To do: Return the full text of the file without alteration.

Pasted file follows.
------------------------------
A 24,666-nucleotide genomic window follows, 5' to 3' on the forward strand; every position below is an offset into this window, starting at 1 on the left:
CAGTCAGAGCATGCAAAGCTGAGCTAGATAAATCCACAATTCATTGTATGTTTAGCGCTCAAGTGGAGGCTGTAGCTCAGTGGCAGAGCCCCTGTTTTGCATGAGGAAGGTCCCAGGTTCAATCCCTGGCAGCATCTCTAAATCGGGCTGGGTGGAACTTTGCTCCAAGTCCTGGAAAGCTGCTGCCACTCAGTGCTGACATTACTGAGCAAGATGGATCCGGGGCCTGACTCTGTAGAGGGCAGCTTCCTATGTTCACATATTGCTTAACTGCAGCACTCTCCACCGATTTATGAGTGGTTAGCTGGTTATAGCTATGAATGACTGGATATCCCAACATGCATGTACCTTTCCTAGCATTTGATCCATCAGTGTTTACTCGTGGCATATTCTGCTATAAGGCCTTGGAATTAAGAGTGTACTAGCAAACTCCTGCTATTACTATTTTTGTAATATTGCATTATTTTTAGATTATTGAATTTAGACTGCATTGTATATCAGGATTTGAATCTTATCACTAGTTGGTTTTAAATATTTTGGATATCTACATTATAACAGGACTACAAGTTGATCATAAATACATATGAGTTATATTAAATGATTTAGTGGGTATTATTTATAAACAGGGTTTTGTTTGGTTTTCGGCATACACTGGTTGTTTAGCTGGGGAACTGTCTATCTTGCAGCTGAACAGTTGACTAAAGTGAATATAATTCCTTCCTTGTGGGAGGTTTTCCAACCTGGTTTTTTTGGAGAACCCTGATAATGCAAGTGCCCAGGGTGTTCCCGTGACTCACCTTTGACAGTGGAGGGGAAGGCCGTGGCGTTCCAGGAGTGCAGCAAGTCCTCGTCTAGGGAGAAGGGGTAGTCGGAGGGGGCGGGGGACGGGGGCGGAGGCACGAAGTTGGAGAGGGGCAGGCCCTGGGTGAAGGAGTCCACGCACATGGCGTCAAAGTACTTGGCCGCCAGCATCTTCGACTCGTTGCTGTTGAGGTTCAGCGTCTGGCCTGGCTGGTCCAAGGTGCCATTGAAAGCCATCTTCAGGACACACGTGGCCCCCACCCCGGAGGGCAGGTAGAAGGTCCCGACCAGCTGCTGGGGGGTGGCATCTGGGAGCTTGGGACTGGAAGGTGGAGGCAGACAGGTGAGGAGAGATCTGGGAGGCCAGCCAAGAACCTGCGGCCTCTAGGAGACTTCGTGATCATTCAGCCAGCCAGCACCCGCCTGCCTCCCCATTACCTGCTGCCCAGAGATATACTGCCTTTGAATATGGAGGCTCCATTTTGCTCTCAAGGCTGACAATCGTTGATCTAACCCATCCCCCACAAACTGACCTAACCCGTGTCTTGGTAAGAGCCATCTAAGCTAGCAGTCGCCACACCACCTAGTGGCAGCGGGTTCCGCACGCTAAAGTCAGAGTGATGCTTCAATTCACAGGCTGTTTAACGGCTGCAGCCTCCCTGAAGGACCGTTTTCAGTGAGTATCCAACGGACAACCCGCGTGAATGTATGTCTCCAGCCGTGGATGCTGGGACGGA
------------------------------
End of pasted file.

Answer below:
A 24,666-nucleotide genomic window follows, 5' to 3' on the forward strand; every position below is an offset into this window, starting at 1 on the left:
CAGTCAGAGCATGCAAAGCTGAGCTAGATAAATCCACAATTCATTGTATGTTTAGCGCTCAAGTGGAGGCTGTAGCTCAGTGGCAGAGCCCCTGTTTTGCATGAGGAAGGTCCCAGGTTCAATCCCTGGCAGCATCTCTAAATCGGGCTGGGTGGAACTTTGCTCCAAGTCCTGGAAAGCTGCTGCCACTCAGTGCTGACATTACTGAGCAAGATGGATCCGGGGCCTGACTCTGTAGAGGGCAGCTTCCTATGTTCACATATTGCTTAACTGCAGCACTCTCCACCGATTTATGAGTGGTTAGCTGGTTATAGCTATGAATGACTGGATATCCCAACATGCATGTACCTTTCCTAGCATTTGATCCATCAGTGTTTACTCGTGGCATATTCTGCTATAAGGCCTTGGAATTAAGAGTGTACTAGCAAACTCCTGCTATTACTATTTTTGTAATATTGCATTATTTTTAGATTATTGAATTTAGACTGCATTGTATATCAGGATTTGAATCTTATCACTAGTTGGTTTTAAATATTTTGGATATCTACATTATAACAGGACTACAAGTTGATCATAAATACATATGAGTTATATTAAATGATTTAGTGGGTATTATTTATAAACAGGGTTTTGTTTGGTTTTCGGCATACACTGGTTGTTTAGCTGGGGAACTGTCTATCTTGCAGCTGAACAGTTGACTAAAGTGAATATAATTCCTTCCTTGTGGGAGGTTTTCCAACCTGGTTTTTTTGGAGAACCCTGATAATGCAAGTGCCCAGGGTGTTCCCGTGACTCACCTTTGACAGTGGAGGGGAAGGCCGTGGCGTTCCAGGAGTGCAGCAAGTCCTCGTCTAGGGAGAAGGGGTAGTCGGAGGGGGCGGGGGACGGGGGCGGAGGCACGAAGTTGGAGAGGGGCAGGCCCTGGGTGAAGGAGTCCACGCACATGGCGTCAAAGTACTTGGCCGCCAGCATCTTCGACTCGTTGCTGTTGAGGTTCAGCGTCTGGCCTGGCTGGTCCAAGGTGCCATTGAAAGCCATCTTCAGGACACACGTGGCCCCCACCCCGGAGGGCAGGTAGAAGGTCCCGACCAGCTGCTGGGGGGTGGCATCTGGGAGCTTGGGACTGGAAGGTGGAGGCAGACAGGTGAGGAGAGATCTGGGAGGCCAGCCAAGAACCTGCGGCCTCTAGGAGACTTCGTGATCATTCAGCCAGCCAGCACCCGCCTGCCTCCCCATTACCTGCTGCCCAGAGATATACTGCCTTTGAATATGGAGGCTCCATTTTGCTCTCAAGGCTGACAATCGTTGATCTAACCCATCCCCCACAAACTGACCTAACCCGTGTCTTGGTAAGAGCCATCTAAGCTAGCAGTCGCCACACCACCTAGTGGCAGCGGGTTCCGCACGCTAAAGTCAGAGTGATGCTTCAATTCACAGGCTGTTTAACGGCTGCAGCCTCCCTGAAGGACCGTTTTCAGTGAGTATCCAACGGACAACCCGCGTGAATGTATGTCTCCAGCCGTGGATGCTGGGACGGA